21 June 2012
The Burmese opposition leader Aung San Suu Kyi will be given the rare honour of addressing both Houses of Parliament later on Thursday.
She will deliver her speech in Westminster Hall, an honour normally only accorded to heads of state.
It is her first trip to Britain since leaving 24 years ago to lead Burma's pro-democracy movement.
Ms Suu Kyi will also meet the Prince of Wales and the Duchess of Cornwall and hold talks with the prime minister.
Since then, he has championed the suspension of international sanctions against Burma arguing that new President Thein Sein is genuinely committed to reform.
However, Foreign Secretary William Hague - who will hold his own talks with Ms Suu Kyi - cautioned in the Commons on Wednesday that there was "still a long way to go" to bring democracy to Burma and end ethnic conflicts.
On Wednesday, Ms Suu Kyi accepted an honorary civil law doctorate from Oxford University.
In a speech she said her memories of her time in Oxford had helped her while she was under house arrest.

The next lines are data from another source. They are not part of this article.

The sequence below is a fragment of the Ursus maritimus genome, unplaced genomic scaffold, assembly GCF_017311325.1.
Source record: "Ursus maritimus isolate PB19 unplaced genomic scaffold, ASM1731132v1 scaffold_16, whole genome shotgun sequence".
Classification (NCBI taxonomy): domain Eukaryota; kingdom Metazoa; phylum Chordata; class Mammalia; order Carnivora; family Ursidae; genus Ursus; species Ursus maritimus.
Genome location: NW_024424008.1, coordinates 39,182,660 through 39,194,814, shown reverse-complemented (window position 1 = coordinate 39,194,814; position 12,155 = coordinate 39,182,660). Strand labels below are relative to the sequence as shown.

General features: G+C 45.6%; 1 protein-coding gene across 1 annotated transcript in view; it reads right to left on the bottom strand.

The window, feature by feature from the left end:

Ms Suu Kyi, who was under house arrest in Burma for more than two decades, received the advanced degree - 19 years after she was awarded it.
The Nobel Laureate read philosophy, politics and economics at St Hugh's College Oxford in the 1960s.
She worked in New York and Bhutan before settling back in Oxford in the 1980s with her husband, Tibetan scholar Michael Aris, and their sons Alexander and Kim.
She became the leader of Burma's pro-democracy movement when she returned to Burma in 1988, initially to look after her sick mother.
Ms Suu Kyi, now 67, was placed under house arrest by the military and not released until November 2010.
Her two-week-long tour to Europe - her first since 1988 - includes visits to the UK, Switzerland, France and Norway.